Heat stroke is considered when the body temperature is generally higher than 40 C or 104 F.
The high body temperature affects cellular activity of all internal organs and is a life-threatening condition.
The symptoms start by heavy panting and drooling, vomiting and diarrhea, weakness and confusion.
As the heat prostration progresses. the gums become dry due to dehydration, and vomit and diarrhea may become bloody.
Terminal stages are manifested by seizures or coma, shallow breathing or absence of breathing effort and finally death.
Heat stroke is an emergency condition that requires an immediate medical care.
If your pet is showing signs of heat stroke, transfer it immediately to a cool, shaded spot, pour cool, but not icy, water on your pet. You can pour alcohol on your pet paws. Alcohol dilates blood vessels, which is helpful in cooling down the body.
First aid is crucial in the first minutes heat stroke, however your pet’s well being should not stop there.
Your pet should be checked by a veterinarian as other medical problems (kidney failure, heart, neurological, intestinal problems) could arise hours or even days following a heat stroke.
Prevention is the key. Here are few tips how to keep your pet safe.
Pets should stay well hydrated when travelling or hanging out in the outdoors. Don’t forget to bring along water for your pets.
Do not encourage your dog to run and play outside in the hot hours of the day, exercise your dog in the early morning or evening hours.
Make sure your pet has a shady place to rest at. It is very important to remember not to leave pets in cars greenhouses or similar hot environments.
Leaving a pet in the car in the hot day, even with a cracked open window can be deadly even just after few minutes.
When you are taking your dog to the lake, don’t assume that they are hydrated just for the fact that they are in the water. Supply drinking water for them.
I hope you’ll enjoy the summer with your pet, keep everybody safe and cool and away from the vet’s office.
Breast cancer has been one of the hottest topics drawing people's attention and awareness in the last few years.
There are numerous fundraising campaigns to raise money for improving and further developing research on breast cancer diagnosis, treatment, and prevention.
Women are not the only target of this nasty cancer
Pets very often suffer from this type of cancer as well. According to veterinary literature, breast cancer in bitches is three times more common than in women.
The exact mechanism and cause of mammary cancer is still unknown, however it is known that the female hormones, estrogen and progesterone, play a role in its development.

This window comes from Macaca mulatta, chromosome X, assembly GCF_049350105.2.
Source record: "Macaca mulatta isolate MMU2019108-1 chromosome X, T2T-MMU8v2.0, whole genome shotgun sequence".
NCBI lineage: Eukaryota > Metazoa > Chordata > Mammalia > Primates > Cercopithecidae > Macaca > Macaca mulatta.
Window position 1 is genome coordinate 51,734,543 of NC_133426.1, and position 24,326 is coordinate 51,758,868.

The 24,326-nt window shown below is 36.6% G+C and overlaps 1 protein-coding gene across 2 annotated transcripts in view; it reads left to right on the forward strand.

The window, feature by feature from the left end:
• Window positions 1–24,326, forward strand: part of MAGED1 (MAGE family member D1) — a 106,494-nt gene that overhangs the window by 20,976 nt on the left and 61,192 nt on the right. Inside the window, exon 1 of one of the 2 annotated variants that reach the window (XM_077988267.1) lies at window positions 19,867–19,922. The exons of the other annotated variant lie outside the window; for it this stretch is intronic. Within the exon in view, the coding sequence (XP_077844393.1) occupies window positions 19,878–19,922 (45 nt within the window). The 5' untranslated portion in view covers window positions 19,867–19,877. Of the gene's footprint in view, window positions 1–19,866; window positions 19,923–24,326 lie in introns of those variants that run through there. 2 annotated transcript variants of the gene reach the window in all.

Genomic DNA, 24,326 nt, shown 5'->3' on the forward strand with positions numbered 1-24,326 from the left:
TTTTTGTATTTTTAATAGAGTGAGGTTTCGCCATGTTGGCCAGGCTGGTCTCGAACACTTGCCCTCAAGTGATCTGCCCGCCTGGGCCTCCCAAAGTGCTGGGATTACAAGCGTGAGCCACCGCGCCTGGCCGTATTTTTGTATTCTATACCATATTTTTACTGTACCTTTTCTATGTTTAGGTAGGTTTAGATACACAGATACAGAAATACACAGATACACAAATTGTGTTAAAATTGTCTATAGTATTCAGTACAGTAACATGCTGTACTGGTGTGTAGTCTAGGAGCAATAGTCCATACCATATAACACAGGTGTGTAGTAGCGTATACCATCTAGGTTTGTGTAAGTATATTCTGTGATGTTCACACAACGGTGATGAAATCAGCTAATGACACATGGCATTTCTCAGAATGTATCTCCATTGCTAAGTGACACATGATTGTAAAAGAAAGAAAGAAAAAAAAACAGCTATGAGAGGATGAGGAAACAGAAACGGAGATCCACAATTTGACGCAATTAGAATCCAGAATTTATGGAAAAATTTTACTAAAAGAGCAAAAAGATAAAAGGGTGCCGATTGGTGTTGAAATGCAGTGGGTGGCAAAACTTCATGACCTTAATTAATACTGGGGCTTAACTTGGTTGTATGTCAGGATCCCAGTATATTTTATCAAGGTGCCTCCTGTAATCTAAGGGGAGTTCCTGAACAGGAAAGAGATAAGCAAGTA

Mammary cancer types and biologic behaviour differ between dogs and cats
Mammary tumours in dogs are most frequent in intact bitches, and extremely rare in male dogs.
Due to the cancer relation to hormones, it is very important that new dog owners be aware that they can be proactive and most likely prevent the cancer occurrence in their bitch just by spaying her at an early age.
Spaying the bitch before the first estrus cycle reduces the risk of mammary neoplasia to 0.5% of the risk in intact bitches, which is a very low risk.
If the procedure is done after one estrus cycle, it reduces the risk to 8% of that in intact bitches. Bitches spayed after maturity (having had two or more estrus cycles) are generally considered to have the same risk as intact bitches. Spaying the dog at maturity still carries other medical benefits, but unfortunately does not prevent mammary cancer.
In cats it is a bit of a different story. Early spaying, before the first menstrual cycle, does reduce the chances for mammary cancer development but the degree of protection is less precisely documented than that for dogs.
Only 45-50% of mammary tumours are cancerous in dogs. In cats, however, about 90% of mammary tumours are cancerous.
A mammary tumour is usually suspected on detection of a mass during physical examination
Grossly, the tumours appear as single or multiple nodules in one or more glands. The tumour appearance is usually lobulated, grey-tan in colour, firm to the touch, and often with fluid-filled cysts.
Once the tumour has been found, a pathological examination is required to characterize its nature. This is done by sampling the tissue either by fine needle aspiration, an easy procedure that is usually done within several minutes and commonly does not require sedation/anesthesia.
Fine needle aspiration cannot always guarantee reliable results, though. A more accurate method is by acquiring a true sample of the tumour tissue, done by a surgical procedure that requires anesthesia.